BERLIN (Reuters) - Rising coronavirus infections across Europe are underlining the need to implement the agreed 750 billion euros of EU recovery funds quickly, German Finance Minister Olaf Scholz said on Tuesday ahead of talks with fellow finance ministers of the bloc.
EU leaders in July clinched an historic deal on a massive debt-financed stimulus plan for their coronavirus-throttled economies, but they left open details on how quickly the funds should flow and how the bloc would repay the borrowed money.
“The new normal in times of the coronavirus pandemic requires that we remain vigilant and adapt our daily routine to the development of the pandemic,” Scholz said ahead of a virtual meeting with his counterparts from other EU member states.
“The sharp rise in infections also underlines the need to implement Europe’s ambitious recovery programme timely and to set the right course for Europe’s future,” added Scholz, whose country currently holds the presidency of the 27-member bloc.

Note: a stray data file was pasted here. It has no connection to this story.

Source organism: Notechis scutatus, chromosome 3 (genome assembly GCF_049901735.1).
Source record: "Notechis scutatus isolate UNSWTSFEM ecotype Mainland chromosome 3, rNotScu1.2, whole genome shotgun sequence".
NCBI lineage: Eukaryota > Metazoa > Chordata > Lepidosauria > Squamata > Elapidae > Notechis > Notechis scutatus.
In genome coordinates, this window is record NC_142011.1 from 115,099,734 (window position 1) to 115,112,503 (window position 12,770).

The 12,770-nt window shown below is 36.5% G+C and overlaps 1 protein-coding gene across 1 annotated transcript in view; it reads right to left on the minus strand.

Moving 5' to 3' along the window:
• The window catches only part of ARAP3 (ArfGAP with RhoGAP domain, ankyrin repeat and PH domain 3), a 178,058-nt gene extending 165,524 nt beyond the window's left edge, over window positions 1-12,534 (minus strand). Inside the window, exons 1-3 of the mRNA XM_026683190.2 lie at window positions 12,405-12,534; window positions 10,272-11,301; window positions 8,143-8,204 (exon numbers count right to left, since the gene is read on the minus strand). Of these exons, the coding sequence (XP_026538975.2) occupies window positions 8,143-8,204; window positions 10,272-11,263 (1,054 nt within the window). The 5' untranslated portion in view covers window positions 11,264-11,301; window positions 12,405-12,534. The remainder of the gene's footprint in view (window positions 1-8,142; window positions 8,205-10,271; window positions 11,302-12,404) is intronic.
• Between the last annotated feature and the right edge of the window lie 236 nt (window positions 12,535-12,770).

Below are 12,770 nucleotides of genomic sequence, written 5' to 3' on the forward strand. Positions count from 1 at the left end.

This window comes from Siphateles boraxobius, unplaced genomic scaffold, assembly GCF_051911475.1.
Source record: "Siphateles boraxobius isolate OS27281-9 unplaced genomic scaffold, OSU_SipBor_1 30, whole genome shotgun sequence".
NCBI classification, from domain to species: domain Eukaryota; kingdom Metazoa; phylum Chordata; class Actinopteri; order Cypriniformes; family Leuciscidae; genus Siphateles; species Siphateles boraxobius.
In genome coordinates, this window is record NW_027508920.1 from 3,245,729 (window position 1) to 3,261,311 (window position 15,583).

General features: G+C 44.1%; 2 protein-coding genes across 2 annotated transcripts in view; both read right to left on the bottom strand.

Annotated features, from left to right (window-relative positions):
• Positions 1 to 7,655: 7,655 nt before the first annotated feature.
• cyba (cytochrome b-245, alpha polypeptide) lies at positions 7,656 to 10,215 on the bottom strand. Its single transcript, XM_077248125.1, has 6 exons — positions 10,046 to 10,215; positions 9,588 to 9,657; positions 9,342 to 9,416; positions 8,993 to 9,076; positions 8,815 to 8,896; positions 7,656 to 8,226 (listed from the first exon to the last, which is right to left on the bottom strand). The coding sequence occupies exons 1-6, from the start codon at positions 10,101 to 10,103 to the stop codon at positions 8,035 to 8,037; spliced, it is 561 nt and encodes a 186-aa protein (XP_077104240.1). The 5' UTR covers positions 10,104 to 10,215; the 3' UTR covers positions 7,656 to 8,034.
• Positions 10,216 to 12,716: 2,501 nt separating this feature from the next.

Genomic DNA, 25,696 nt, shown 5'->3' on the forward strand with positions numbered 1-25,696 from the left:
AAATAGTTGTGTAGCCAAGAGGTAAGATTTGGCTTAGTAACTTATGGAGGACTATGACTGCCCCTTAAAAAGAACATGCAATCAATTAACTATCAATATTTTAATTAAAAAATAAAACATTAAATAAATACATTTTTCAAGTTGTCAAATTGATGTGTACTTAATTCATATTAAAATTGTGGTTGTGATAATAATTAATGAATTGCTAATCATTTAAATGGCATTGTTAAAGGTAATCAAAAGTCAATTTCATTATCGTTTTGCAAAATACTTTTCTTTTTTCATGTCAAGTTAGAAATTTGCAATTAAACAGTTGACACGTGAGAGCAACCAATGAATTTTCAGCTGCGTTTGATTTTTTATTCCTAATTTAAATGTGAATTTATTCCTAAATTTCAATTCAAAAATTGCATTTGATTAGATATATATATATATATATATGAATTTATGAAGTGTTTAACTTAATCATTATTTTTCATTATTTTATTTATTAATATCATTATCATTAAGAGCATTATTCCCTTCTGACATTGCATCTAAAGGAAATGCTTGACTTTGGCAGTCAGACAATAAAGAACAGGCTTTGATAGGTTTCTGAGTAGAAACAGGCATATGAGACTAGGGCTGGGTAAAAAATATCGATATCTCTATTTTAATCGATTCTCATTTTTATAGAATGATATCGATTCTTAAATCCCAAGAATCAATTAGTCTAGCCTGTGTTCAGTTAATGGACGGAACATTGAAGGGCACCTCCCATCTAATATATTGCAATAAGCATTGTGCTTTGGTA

Scholz said the recovery money should help Europe emerge from the crisis stronger, more innovative, more climate friendly, more digital and more united.
“We have made impressive progress on the Recovery and Resilience Facility in very short time. I am confident that we can take the next important step,” Scholz said.
He said his goal for the meeting was to come to a political agreement on the regulation text.
Germany wants to ensure that the recovery money is available in 2021.
“It is key for the recovery that member states can use the funds when the crisis is still ongoing,” Scholz said.
The finance ministers will also discuss the European Commission's latest proposals for the regulation of crypto-assets and their underlying blockchain technology, used in private sector projects such as Facebook's FB.O Libra.
“A sovereign Europe needs both: a strong and competitive digital finance sector and a sound and forward-looking regulatory framework based on European values,” Scholz said.
So Europe should seize the opportunities of digital finance, but at the same time it must ensure consumer protection, financial stability and monetary sovereignty, Scholz said.
On the agenda of the meeting is also the Commission’s proposal for expanding the bloc’s capital market.
“Europe’s capital markets are still too fragmented and with Brexit an important market is outside the EU,” Scholz said, adding that Europe needed strong capital markets to help financing businesses and to support the economic recovery.
Reporting by Michael Nienaber; editing by Thomas Seythal and Ed Osmond
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